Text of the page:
Pile of letter tiles

One of the main things that I see that holds many creative business owners back when starting a business is the process to choose a business name. There’s a lot in those words that you eventually decide on. Over time, your business name becomes a part of you and people start to remember your business – not you.

When I set off to choose my first business name, I was plagued by the joys of becoming a new mother.  There is a certain fog in the first few months of motherhood.  Admittedly, I can’t say that this is the best time to name your business (or even start one).

Alas, though, I ended up choosing my child’s name and what turned out in the end to be a made up word.  Katarina’s Paperie.

The next eight years were plagued with many problems that I couldn’t have foreseen the day I decided “Katarina’s Paperie” was a good idea.  It turns out that “Katarina” is really hard to most people to spell.  Okay, in truth as much as I love her name, it can be hard for her to spell too.  “Paperie” isn’t much easier.  So when you combine the two, it wasn’t that simple for returning customers to remember what to type in the search bar.

Also, I am not “Katarina”.  This became very confusing to customers after awhile.  It seemed most of them believed that I should be “Katarina”.  The name of my business made it sound like it was my paperie.

And it turns out that my back story was a bit too confusing.  I was addressed as “Katarina” in most interactions with customers and this confusion made it difficult to establish professional relationships with them.

One of the other things that I learned is that a “paperie” isn’t actually a real thing.  This is something I never bothered to research and just learned recently.  Actually, it’s a made up word.  And this made up word has experienced some push back on it’s legitimacy.  It doesn’t even have a rightful place in the dictionary.

How to choose a business name

Oh, the joy of hindsight vision.  Unfortunately, I didn’t know all of these things when I opened my stationery shop.  I thought it was a sweet idea to name my business after my first born.  She was my inspiration and world at the time.  And paperie made sense since I sold handcrafted invitations.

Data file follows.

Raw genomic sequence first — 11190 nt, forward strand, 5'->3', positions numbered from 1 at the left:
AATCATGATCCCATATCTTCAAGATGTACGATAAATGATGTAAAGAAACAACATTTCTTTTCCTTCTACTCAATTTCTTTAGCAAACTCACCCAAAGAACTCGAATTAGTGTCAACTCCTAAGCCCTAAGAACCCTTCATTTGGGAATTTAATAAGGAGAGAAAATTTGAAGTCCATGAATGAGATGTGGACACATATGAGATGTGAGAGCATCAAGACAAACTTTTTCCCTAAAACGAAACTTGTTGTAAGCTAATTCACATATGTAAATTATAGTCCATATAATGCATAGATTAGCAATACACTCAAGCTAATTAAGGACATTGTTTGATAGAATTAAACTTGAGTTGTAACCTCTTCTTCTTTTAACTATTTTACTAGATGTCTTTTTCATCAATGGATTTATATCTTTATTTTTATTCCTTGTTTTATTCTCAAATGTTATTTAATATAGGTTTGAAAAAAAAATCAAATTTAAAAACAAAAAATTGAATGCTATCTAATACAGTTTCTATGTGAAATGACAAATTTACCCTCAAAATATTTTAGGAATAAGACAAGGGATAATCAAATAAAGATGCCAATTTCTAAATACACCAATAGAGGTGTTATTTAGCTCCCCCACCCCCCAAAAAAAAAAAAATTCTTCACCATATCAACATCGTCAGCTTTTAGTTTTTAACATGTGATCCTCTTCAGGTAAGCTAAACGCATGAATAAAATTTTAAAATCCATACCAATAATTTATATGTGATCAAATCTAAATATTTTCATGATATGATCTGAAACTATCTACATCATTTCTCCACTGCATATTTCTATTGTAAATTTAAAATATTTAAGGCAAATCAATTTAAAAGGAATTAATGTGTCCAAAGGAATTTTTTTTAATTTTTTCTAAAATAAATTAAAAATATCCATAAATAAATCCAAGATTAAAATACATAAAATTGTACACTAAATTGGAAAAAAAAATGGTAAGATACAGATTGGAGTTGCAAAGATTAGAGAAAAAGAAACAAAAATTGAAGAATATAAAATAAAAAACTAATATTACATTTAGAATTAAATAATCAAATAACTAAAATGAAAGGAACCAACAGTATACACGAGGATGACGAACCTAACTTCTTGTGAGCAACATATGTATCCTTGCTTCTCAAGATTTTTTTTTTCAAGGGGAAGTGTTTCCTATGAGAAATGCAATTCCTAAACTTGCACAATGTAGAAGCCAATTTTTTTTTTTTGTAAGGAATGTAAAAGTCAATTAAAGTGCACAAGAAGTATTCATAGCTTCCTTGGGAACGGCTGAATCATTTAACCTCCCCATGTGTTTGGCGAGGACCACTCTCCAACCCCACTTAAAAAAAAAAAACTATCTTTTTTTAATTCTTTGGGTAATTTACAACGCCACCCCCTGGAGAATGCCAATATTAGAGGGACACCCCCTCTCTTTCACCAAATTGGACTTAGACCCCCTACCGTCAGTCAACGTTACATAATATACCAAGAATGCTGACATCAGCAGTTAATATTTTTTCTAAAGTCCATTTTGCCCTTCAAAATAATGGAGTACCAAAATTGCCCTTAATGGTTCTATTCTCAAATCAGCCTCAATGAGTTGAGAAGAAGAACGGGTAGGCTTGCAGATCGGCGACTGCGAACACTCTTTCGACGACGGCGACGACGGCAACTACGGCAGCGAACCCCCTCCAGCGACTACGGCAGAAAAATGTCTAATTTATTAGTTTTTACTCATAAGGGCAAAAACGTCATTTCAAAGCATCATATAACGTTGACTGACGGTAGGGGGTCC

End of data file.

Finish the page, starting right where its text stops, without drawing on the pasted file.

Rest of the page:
Over time, though, my business transformed.  I got into the digital space and shifted to more digital designs.  I had another child who started to wonder why the business didn’t have his name in the title.  And, over time, I started to realize the spelling complications and name recognition was hurting my growth.  It’s hard to be you when your business doesn’t seem to represent you at the forefront.  And on the Internet, if no one can spell your chosen name, your business is doomed.

So, after a lot of thinking, I realized that it was time for a business name change.

The Internet doesn’t take name changes lightly.  When you choose a new business name, especially after 8 years of link building, you need to redirect everything.  Also, after you choose a new name, you need to register with Google again.  They have to identify your brand as the new website and add you back to the search engines.

All of these things take time.  It isn’t easy to build a shop from scratch.  But it can be even harder to feel like you are starting over after you’ve spent so many hours of your life creating the first version.

But having watched other shop owners go through similar transitions, I know choosing a better business name is worth it.  Ashlee Marie from ashleemarie.com went through a similar name crisis a few years ago.  Her old blog was a fantastic source for recipes, crafts and parties.  But, she really wanted to make a shift.  So, she changed her website to using her name and her blog has taken off even more since.

When you choose a business name, though, there are a lot of things to consider.  Especially for a business that is completely based on the Internet.  Here are some things to think about as you choose a name for your business.

Keep It Simple

I belong to a number of mom business groups and I will admit that I always cringe when someone suggests a name for their business and it’s a word (or two) that are really hard to spell.  Or no one has ever even heard of.

Been there.  Done that.

Don’t make the same mistake that I did.  Choose words that are easy to spell, simple to remember and can be combined to make sense.

Not sure you are on the right track?  When I was deciding on my new business name, I found the feedback from Go Daddy invaluable.  After I discovered if a potential name had a website available, it would then provide me with feedback on the word choice.  The search engine listed reasons why the name was a good pick.  Or didn’t list anything at all.  These all served as clues about the direction I should go in.

Skip the Variations

Yes, there are a lot of people who are famous online these days.  And there are a number of Etsy shops that are killing it with sales every day.